Indonesian Girls Lack of Reproductive Health Services

Indonesian laws need to be reformed to help overcome discriminatory practices © Amnesty International

Today, we issued a new report that reveals many Indonesian women and girls, especially those from poor and marginalized communities, struggle to achieve reproductive health in the face of discriminatory laws, policies and practices.

The report, Left Without a Choice, describes how government restrictions and discriminatory traditions threaten the lives of many Indonesian woman and girls by putting reproductive health services beyond their reach.

The Indonesian government has pledged to enhance gender equality, but many Indonesian women still struggle for fair and equal treatment. A combination of unchallenged social attitudes, unfair laws and stereotyped gender roles often relegate women to second-class status.

Our research shows how discriminatory practices and problematic laws are restricting access to contraception for unmarried women and girls, and allowing early marriage for girls younger than 16. The law also requires a woman to get her husband’s consent to access certain contraception methods, or an abortion in the event that her life is at risk. Amnesty International also found that health workers frequently deny the full range of legally available contraceptive services to unmarried or childless married women.

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Nicaragua's Abortion Ban Is Endangering Women's Lives

Since July 2008, abortion in all circumstances has been banned in Nicaragua. The new law makes no exceptions for terminating pregnancies that endanger the health or life of the woman, or that result from rape or incest. Girls or women seeking or obtaining abortions are subject to imprisonment. Health care professionals providing abortions — or even unintentionally injuring a fetus — face jail time and being barred from practice.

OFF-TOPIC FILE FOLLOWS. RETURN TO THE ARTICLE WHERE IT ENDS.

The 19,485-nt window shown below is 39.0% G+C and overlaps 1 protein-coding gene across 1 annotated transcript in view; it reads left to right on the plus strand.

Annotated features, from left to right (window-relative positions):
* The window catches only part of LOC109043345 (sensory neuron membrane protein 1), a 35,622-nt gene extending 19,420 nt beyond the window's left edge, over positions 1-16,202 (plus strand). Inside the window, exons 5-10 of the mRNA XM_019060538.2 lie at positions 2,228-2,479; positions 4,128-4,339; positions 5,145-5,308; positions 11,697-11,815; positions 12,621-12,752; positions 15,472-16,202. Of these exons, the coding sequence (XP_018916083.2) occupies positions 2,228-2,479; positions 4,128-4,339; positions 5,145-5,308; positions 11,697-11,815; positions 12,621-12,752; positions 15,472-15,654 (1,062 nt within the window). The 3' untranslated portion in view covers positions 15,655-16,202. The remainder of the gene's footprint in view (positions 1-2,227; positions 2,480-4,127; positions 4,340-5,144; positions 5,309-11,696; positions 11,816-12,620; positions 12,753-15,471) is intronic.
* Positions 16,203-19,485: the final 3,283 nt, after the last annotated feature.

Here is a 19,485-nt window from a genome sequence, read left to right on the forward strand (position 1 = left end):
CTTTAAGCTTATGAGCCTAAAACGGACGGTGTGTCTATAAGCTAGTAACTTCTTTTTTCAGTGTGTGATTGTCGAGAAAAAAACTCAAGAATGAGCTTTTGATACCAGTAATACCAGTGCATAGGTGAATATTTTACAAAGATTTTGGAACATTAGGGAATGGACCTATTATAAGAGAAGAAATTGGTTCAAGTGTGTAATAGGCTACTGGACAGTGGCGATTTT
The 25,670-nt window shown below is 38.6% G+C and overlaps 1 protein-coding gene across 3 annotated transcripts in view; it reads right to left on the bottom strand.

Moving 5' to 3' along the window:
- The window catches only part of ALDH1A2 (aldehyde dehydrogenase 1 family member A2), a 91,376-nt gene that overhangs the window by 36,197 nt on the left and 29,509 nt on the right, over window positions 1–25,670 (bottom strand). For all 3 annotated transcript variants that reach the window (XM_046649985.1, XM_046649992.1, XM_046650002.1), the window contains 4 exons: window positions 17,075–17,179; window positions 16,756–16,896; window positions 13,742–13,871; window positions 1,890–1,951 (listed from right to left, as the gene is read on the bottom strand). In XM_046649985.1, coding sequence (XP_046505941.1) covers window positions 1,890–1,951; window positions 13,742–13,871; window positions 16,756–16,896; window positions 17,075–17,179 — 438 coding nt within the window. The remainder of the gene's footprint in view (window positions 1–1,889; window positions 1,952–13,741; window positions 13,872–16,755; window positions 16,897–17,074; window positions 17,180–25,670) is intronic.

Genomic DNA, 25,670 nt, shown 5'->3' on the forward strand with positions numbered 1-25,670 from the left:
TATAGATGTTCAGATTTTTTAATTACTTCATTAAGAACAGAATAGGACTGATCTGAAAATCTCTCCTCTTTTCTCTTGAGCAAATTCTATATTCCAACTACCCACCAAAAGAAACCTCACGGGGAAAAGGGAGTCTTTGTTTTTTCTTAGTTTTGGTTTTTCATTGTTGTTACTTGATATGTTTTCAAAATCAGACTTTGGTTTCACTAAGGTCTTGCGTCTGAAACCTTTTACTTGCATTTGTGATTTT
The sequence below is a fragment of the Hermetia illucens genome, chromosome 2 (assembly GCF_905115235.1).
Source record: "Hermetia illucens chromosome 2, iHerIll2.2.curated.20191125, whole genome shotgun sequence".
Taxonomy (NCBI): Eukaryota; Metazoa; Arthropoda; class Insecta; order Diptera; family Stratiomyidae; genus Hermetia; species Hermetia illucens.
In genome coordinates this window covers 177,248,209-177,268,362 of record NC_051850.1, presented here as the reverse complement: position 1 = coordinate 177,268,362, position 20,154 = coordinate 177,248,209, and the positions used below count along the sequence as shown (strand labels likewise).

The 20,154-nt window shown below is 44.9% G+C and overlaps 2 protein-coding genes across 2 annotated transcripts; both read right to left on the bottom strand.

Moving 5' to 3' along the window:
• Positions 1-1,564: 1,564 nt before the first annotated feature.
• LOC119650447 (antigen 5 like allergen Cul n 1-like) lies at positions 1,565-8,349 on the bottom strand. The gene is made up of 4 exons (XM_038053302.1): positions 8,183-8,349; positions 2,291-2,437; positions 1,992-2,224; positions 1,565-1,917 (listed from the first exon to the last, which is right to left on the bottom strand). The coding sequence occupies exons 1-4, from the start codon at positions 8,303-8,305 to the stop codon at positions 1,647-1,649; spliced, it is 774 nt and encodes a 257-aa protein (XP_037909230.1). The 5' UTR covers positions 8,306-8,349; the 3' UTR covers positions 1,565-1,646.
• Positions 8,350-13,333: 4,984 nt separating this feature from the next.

A new Amnesty International report, The Total Abortion Ban in Nicaragua, details the effects of the new measures. Medical professionals are put in an impossible situation: they’re prevented, on pain of criminal prosecution, from providing essential medical services — in direct contradiction of best-practice guidelines from the Ministry of Health. Women who need abortions to preserve their health — or lives — have to find doctors willing to risk prosecution and suspension of their license, or seek out dangerous back-alley terminations.

The ban has a chilling effect, too, on women suffering obstetric complications: one woman admitted to a hospital following a miscarriage was so frightened that she would be charged with having an abortion that she asked doctors not to intervene. The rate of maternal deaths in Nicaragua has increased: Official figures show that 33 girls and women have died in pregnancy or childbirth so far this year, up from 20 in the same period a year ago.

Finally, girls and women who become pregnant as a result of sexual violence must either carry the pregnancy to term, or look for risky, clandestine abortions. Our researchers spoke with women, raped by relatives, who were forced to give birth — sometimes to their own brothers or sisters. In every case, it’s low-income women who are hit hardest — richer Nicaraguans are able to travel abroad to escape the ban.

Now, all of this was shockingly, appallingly predictable — but the full litany of violations makes terrible reading. That the Nicaraguan health minister is dismissing the report just shows how hard human rights supporters will have to push to overturn the ban.

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Read the whole report (or the digest), o en Español (digest).

Lilli Evans contributed to this post.